French TCO reaches record lows, according to Arval

22 June 2017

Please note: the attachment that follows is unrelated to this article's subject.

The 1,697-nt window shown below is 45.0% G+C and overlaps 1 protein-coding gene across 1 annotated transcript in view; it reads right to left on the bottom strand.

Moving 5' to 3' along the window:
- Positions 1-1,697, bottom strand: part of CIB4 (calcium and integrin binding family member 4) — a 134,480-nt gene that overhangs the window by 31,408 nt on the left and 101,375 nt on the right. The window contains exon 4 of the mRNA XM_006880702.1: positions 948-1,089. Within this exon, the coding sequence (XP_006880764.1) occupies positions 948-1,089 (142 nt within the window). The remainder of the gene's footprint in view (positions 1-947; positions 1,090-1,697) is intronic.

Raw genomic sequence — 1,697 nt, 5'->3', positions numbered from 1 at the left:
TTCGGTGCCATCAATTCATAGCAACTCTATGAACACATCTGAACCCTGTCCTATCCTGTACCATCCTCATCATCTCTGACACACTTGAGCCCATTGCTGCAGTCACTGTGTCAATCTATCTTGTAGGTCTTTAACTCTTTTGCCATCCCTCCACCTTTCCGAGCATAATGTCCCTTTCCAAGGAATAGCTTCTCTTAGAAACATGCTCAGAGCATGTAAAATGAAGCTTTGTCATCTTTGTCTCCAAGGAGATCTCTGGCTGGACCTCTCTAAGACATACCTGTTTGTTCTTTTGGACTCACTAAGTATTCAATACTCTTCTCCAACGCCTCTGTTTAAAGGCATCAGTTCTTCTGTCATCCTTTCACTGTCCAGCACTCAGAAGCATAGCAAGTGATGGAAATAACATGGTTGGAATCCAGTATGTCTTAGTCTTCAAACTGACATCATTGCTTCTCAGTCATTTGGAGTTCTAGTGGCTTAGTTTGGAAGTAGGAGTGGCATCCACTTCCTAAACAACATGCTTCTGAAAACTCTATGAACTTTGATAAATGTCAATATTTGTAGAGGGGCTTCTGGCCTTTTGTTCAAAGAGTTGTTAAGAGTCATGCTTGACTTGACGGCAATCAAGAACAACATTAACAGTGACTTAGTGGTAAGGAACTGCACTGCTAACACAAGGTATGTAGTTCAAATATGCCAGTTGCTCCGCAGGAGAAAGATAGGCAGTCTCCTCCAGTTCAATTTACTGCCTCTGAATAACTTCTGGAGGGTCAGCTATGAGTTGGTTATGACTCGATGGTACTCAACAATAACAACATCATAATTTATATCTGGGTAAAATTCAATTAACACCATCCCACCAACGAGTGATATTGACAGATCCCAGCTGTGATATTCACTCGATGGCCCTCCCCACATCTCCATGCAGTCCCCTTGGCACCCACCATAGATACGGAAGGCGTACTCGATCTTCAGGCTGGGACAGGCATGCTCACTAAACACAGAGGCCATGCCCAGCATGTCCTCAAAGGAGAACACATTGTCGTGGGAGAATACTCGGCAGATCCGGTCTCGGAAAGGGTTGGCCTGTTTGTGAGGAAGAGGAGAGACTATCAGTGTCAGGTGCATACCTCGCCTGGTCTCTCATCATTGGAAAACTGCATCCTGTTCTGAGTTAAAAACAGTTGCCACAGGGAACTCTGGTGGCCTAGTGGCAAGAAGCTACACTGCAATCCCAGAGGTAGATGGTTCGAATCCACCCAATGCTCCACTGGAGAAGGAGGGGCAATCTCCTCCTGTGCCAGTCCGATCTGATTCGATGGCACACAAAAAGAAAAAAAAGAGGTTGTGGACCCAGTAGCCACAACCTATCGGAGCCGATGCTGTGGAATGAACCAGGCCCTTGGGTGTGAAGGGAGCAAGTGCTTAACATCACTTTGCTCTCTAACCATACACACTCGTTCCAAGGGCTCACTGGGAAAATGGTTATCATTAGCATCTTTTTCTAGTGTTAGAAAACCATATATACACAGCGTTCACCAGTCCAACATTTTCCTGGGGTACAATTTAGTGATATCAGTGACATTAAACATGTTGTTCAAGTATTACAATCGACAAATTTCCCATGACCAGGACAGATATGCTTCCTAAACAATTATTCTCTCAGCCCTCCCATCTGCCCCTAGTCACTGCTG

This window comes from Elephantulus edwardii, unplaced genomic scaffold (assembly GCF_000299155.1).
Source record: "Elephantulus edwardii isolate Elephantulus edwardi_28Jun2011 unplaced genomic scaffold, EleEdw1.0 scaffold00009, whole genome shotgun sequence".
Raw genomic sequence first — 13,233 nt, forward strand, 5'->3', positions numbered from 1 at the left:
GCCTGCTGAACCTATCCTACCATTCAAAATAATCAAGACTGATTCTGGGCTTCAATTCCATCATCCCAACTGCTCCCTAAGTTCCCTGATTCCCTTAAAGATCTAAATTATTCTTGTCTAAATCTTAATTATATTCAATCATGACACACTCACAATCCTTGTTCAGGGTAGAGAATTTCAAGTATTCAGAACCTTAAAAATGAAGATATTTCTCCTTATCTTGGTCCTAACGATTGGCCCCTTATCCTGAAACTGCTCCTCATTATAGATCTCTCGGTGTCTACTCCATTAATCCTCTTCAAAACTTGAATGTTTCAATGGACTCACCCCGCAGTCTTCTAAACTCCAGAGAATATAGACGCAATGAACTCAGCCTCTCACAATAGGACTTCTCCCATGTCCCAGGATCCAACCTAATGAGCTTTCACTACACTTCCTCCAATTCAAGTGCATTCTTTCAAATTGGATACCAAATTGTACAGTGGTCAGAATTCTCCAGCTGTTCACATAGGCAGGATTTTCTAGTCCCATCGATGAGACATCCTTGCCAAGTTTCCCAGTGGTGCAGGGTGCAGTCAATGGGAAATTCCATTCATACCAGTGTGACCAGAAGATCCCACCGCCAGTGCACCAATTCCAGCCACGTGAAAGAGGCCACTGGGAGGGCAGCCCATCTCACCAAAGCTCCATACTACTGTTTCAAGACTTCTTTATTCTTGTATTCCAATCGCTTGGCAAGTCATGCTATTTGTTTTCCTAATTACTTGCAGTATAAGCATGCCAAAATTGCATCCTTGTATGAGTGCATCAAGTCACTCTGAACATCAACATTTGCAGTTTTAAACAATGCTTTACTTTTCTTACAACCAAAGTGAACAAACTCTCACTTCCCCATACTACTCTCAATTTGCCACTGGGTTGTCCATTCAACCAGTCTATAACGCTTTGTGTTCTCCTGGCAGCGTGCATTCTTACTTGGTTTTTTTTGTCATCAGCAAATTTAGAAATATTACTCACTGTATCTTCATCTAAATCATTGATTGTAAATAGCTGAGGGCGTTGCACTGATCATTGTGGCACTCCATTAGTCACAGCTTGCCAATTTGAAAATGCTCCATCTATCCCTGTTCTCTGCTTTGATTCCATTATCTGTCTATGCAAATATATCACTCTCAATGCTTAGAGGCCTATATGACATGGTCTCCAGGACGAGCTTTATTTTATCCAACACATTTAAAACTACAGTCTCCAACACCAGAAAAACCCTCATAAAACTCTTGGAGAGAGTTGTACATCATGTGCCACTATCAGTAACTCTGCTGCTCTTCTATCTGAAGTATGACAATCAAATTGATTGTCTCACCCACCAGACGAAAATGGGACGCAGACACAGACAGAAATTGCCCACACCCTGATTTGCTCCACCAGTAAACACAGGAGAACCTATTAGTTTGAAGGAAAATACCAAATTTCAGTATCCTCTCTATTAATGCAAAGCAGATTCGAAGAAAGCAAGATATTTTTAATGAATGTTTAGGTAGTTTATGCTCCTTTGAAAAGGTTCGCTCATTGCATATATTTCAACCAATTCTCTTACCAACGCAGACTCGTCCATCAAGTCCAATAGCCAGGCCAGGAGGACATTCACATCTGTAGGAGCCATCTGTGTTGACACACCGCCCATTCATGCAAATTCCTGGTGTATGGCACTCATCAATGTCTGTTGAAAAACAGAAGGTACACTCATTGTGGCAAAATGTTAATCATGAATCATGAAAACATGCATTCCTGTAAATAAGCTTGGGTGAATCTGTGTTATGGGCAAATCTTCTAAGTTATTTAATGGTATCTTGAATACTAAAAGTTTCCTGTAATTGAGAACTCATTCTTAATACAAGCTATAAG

22 June 2017 Fleet managers are enjoying the Total Cost of Ownership (TCO) of their vehicles in France reaching historic lows, according to Arval’s independent think tank. The new figures from the annual TCO Scope survey confirm previous downwards trends in French TCO. It is being driven by companies and organisations diversifying the usage of their fleets, which allows them to effectively match more closely each vehicle type to applications that best match their individual strengths. The survey was done by l’Observatoire du Véhicule d’Enterprise, the French unit of Arval’s Corporate Vehicle Observatory (CVO) think tank. The TCO Scope 2017 report observes that the ′average price per kilometre driven’ for the vehicles last year fell a further 0.87% for cars (to €0.34/km), and by 1.16% for light commercial vehicles (LCVs) (to €0.254/km) compared to 2015. General manager of l’Observatoire du Véhicule d’Enterprise said: ′That trend is powered by three main factors: fuel prices have fallen, and so have interest rates and other financing costs, and the second-hand market remains strong, ensuring good residual values for the vehicles at the end of their first life.’ However, he warns these positive trends are not expected to last. In addition, increases in the number of fleet vehicles registered in 2016 year-on-year are not being sustained so far in 2017. In 2016, taking corporates (excluding OEMs and short-term rental companies), as well as public sector fleets and long-term rental companies altogether, these fleets registered a total of 789,783 new vehicles (cars and LCVs) in 2016, which was up 8.1% year on year. Cars increased 9% to 467,294 units, and LCVs were up 6.7% to 322,489 units. This made the corporate share of the total market in 2016 the largest ever – accounting for 32.56% of the total market, compared to 31.85% in 2015 and 30% in 2012. However, the picture appears to be shifting this year. Fourniou warns that this surge in the fleet market appears to be at an end. He said: ′For the first months of 2017, the monthly figures alternate between rising and falling, with the first quarter showing an average decline of -0.8%.’ In terms of powertrains, while diesel remains by far the favourite fuel for corporate fleets, with an 86% share of the total corporate market in 2016. This was a slight downward trend, with the share falling 1.36% compared to 2015. This is likely due to talks of upcoming diesel restrictions in cities, including in Paris, leading to fleet managers looking to add flexibility to their fleets to ensure continued access to these city areas. However, in terms of raw numbers, the number of diesel corporate cars and LCVs continued to rise, by 6.4% year on year to 679,136 units in 2016. This was countered by a much greater rise in the minority of petrol cars and LCVs registered for French corporations, up nearly 30% (29.7%) in 2016 year on year; this nascent segment thus grew to a total 10.77% share of the corporate market. Nevertheless, analysts expect petrol to increase its share in corporate fleets in the coming years, as French tax reforms de-favourising diesel put petrol on a more level and competitive playing field with diesel, as concerns about high health-harming NOx emissions of diesels grow. Hybrids through have not benefitted from this low-emission drive, crashing 17.5% last year to only a 1.93% share of the French corporate market. Electric cars, conversely, performed strongly from a very low base, up 26.4% – making up a 1.20% share of French corporate fleets in 2016. This disparity between the fortunes of hybrid and all-electric powertrains may be down to fuel economy. Hybrid vehicles tend to have a short electric range, and have poor fuel economy in ′combustion engine’ mode, since they are lugging along a heavy flat battery, and are not optimised for this form of travel. Electric vehicles meanwhile have a niche in city centres, where taxation and the rapid stop-start nature of journeys in these areas make electric vehicles increasingly desirable as the technology improves.

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